Whisk in the baking soda. The caramel will bubble vigorously and quickly rise up in the pan.
Pour the bubbling caramel onto the popcorn, taking care not to get any on yourself. Don’t scrape out the pot.

Using the heatproof spatulas, toss the caramel with the popcorn. When the popcorn is thoroughly coated, pour it onto the lined baking sheets and use the spatulas to pat it into one flat layer. As soon as it’s cool enough to touch, use your hands to break the layer into smaller clusters. Let them cool completely and then store in an airtight container for up to a week.
Toss the popcorn and caramel as you would a salad, using two heatproof spatulas.
Pat the caramel popcorn into a ­single layer on lined baking sheets.

Spicy: Stir 3/4 teaspoon cayenne into the baking soda and add to the caramel as directed.
Nutty: Toss 2 cups lightly salted peanuts with the popcorn before pouring on the hot caramel.

Makes 4 quarts (16 cups)

Source Fine Cooking

Caramel Popcorn is a great party favor.  You can pre-make bags up for your guests when they leave your gathering or you can simply pour it in a bowl and watch it disappear before your eyes 🙂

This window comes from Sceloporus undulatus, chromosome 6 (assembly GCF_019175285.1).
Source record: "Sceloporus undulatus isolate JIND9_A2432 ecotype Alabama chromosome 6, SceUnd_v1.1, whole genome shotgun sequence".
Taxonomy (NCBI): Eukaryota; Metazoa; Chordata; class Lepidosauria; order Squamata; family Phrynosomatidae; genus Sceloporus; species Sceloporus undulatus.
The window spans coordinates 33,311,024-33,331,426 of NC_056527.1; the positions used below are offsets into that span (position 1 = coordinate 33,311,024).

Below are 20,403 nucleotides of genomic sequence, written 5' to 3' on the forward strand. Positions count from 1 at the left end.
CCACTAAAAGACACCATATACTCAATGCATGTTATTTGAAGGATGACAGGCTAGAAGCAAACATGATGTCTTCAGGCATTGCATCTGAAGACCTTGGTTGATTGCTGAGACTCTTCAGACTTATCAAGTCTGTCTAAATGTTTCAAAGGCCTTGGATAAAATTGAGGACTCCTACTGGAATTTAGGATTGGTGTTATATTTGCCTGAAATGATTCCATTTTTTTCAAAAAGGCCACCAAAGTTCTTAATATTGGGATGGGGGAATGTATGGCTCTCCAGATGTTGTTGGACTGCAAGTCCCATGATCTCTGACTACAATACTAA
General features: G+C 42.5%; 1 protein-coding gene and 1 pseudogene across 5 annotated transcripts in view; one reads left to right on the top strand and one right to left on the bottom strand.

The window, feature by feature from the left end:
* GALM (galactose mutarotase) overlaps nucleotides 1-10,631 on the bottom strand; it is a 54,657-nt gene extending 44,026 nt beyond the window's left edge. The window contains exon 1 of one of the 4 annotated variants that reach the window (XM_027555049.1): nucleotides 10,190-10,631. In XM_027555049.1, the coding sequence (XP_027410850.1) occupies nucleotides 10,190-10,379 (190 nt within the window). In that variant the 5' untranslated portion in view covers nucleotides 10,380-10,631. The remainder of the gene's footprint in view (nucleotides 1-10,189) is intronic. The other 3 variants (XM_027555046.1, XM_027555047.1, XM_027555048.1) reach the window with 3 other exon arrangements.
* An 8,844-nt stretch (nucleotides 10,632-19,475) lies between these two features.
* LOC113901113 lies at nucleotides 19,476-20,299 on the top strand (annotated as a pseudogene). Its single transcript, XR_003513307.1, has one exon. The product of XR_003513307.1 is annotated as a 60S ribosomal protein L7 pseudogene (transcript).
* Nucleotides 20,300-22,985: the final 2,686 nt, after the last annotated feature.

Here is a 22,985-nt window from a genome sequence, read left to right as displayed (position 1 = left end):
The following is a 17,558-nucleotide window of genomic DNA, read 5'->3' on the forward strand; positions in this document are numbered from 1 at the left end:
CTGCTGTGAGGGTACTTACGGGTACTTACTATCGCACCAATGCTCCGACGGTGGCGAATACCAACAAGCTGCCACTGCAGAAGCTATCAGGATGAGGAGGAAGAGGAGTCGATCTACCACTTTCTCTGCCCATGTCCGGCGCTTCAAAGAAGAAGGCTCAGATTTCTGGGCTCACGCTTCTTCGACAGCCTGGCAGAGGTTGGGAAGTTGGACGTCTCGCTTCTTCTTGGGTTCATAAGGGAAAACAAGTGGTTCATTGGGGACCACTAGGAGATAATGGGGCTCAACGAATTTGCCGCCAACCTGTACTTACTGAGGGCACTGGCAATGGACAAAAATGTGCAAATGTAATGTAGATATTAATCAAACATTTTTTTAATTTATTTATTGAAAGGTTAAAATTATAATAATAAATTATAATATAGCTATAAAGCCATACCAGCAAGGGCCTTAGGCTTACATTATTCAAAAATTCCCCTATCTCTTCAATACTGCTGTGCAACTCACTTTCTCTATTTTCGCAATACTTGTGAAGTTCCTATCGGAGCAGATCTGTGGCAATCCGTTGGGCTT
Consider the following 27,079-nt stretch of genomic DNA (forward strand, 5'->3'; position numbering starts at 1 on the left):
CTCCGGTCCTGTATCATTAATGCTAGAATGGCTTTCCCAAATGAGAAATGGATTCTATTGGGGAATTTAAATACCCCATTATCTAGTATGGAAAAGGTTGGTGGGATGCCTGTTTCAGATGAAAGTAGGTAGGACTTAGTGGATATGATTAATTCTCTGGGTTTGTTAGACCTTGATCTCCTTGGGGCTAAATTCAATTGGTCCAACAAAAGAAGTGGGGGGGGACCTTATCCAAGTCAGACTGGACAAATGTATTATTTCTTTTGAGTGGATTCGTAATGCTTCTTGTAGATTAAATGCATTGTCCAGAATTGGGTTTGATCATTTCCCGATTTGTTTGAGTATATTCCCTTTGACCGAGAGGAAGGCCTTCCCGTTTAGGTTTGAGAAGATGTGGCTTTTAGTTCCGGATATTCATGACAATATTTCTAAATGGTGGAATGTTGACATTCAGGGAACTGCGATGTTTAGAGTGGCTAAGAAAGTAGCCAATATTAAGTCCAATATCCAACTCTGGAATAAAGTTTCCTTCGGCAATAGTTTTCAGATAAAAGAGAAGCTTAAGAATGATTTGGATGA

From our kitchen to yours,
Sydney Jones

9 Comments leave one →
  1. February 28, 2012 1:57 am

    This caramel popcorn looks gorgeous – I just want to eat your photos right up 😉

    Choc Chip Uru

  2. February 28, 2012 3:55 am

    Just leaving a message that you have been tagged 😀
    I hope you enjoy this and you definitely deserve it!
    Check it out here:

    Choc Chip Uru

  3. February 28, 2012 9:03 am

    I have never made caramel popcorn, not sure why because I do like the taste. A friend of mine made some recently-and I agree that homemade is the best! Great item for movie night or entertaining. Enticing photos!

  4. February 28, 2012 7:33 pm

    I’ve always wanted to try making caramel popcorn. You make it sound so easy! You have a great site here, beautiful pictures. Thanks for stopping by Munchin with Munchkin

    • February 28, 2012 8:05 pm

      Thanks! It is easy, just use a lot of caution when working with the hot caramel. Sugar burns are the worst 🙂


  1. Best Homemade Caramel Popcorn